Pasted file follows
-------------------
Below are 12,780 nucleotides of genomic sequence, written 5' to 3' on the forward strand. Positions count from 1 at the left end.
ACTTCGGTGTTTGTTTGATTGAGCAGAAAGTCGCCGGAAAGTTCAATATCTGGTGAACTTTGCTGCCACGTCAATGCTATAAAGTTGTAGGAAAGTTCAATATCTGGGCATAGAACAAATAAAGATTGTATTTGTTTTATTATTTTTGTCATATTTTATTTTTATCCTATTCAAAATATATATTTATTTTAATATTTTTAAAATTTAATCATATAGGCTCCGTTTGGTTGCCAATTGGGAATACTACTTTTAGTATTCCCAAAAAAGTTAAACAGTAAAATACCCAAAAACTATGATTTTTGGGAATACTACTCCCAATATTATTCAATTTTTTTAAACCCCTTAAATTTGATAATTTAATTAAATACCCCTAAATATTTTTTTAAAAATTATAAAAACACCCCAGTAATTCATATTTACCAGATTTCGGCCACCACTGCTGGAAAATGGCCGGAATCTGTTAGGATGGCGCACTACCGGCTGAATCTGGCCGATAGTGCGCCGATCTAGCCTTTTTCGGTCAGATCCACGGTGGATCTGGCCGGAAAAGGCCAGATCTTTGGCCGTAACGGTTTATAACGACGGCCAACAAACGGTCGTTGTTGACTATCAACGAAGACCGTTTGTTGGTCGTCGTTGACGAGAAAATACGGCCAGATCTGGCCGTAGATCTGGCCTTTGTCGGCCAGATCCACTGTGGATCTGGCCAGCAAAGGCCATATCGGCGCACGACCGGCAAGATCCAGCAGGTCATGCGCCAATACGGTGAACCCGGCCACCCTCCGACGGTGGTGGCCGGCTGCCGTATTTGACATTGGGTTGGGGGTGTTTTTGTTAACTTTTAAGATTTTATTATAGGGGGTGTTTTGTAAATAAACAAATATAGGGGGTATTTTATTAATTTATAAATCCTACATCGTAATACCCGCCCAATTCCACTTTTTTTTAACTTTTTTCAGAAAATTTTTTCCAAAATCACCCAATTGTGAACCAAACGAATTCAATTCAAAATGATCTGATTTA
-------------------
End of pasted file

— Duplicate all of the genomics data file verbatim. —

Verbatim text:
Below are 12,780 nucleotides of genomic sequence, written 5' to 3' on the forward strand. Positions count from 1 at the left end.
ACTTCGGTGTTTGTTTGATTGAGCAGAAAGTCGCCGGAAAGTTCAATATCTGGTGAACTTTGCTGCCACGTCAATGCTATAAAGTTGTAGGAAAGTTCAATATCTGGGCATAGAACAAATAAAGATTGTATTTGTTTTATTATTTTTGTCATATTTTATTTTTATCCTATTCAAAATATATATTTATTTTAATATTTTTAAAATTTAATCATATAGGCTCCGTTTGGTTGCCAATTGGGAATACTACTTTTAGTATTCCCAAAAAAGTTAAACAGTAAAATACCCAAAAACTATGATTTTTGGGAATACTACTCCCAATATTATTCAATTTTTTTAAACCCCTTAAATTTGATAATTTAATTAAATACCCCTAAATATTTTTTTAAAAATTATAAAAACACCCCAGTAATTCATATTTACCAGATTTCGGCCACCACTGCTGGAAAATGGCCGGAATCTGTTAGGATGGCGCACTACCGGCTGAATCTGGCCGATAGTGCGCCGATCTAGCCTTTTTCGGTCAGATCCACGGTGGATCTGGCCGGAAAAGGCCAGATCTTTGGCCGTAACGGTTTATAACGACGGCCAACAAACGGTCGTTGTTGACTATCAACGAAGACCGTTTGTTGGTCGTCGTTGACGAGAAAATACGGCCAGATCTGGCCGTAGATCTGGCCTTTGTCGGCCAGATCCACTGTGGATCTGGCCAGCAAAGGCCATATCGGCGCACGACCGGCAAGATCCAGCAGGTCATGCGCCAATACGGTGAACCCGGCCACCCTCCGACGGTGGTGGCCGGCTGCCGTATTTGACATTGGGTTGGGGGTGTTTTTGTTAACTTTTAAGATTTTATTATAGGGGGTGTTTTGTAAATAAACAAATATAGGGGGTATTTTATTAATTTATAAATCCTACATCGTAATACCCGCCCAATTCCACTTTTTTTTAACTTTTTTCAGAAAATTTTTTCCAAAATCACCCAATTGTGAACCAAACGAATTCAATTCAAAATGATCTGATTTA